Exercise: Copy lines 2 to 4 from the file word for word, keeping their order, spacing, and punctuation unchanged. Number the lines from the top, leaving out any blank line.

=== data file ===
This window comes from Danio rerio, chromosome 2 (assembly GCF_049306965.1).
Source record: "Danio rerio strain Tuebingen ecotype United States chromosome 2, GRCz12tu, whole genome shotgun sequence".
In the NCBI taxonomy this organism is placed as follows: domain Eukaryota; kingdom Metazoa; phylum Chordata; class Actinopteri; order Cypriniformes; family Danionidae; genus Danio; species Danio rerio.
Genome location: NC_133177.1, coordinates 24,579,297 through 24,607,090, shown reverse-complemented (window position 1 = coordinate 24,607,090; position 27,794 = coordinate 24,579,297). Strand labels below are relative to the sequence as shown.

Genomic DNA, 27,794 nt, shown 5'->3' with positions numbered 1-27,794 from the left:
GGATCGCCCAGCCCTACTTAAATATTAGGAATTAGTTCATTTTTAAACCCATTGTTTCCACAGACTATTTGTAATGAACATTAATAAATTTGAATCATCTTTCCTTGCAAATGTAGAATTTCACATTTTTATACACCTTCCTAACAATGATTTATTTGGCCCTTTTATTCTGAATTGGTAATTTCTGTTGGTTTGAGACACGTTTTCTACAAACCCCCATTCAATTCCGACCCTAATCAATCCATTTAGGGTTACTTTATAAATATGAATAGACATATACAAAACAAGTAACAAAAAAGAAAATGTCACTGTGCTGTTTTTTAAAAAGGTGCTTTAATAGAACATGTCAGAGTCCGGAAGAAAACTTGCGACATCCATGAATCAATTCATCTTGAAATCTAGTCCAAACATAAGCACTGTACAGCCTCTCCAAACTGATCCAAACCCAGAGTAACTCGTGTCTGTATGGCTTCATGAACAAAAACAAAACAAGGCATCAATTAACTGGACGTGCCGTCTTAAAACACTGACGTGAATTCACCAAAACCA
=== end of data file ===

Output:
Source record: "Danio rerio strain Tuebingen ecotype United States chromosome 2, GRCz12tu, whole genome shotgun sequence".
In the NCBI taxonomy this organism is placed as follows: domain Eukaryota; kingdom Metazoa; phylum Chordata; class Actinopteri; order Cypriniformes; family Danionidae; genus Danio; species Danio rerio.
Genome location: NC_133177.1, coordinates 24,579,297 through 24,607,090, shown reverse-complemented (window position 1 = coordinate 24,607,090; position 27,794 = coordinate 24,579,297). Strand labels below are relative to the sequence as shown.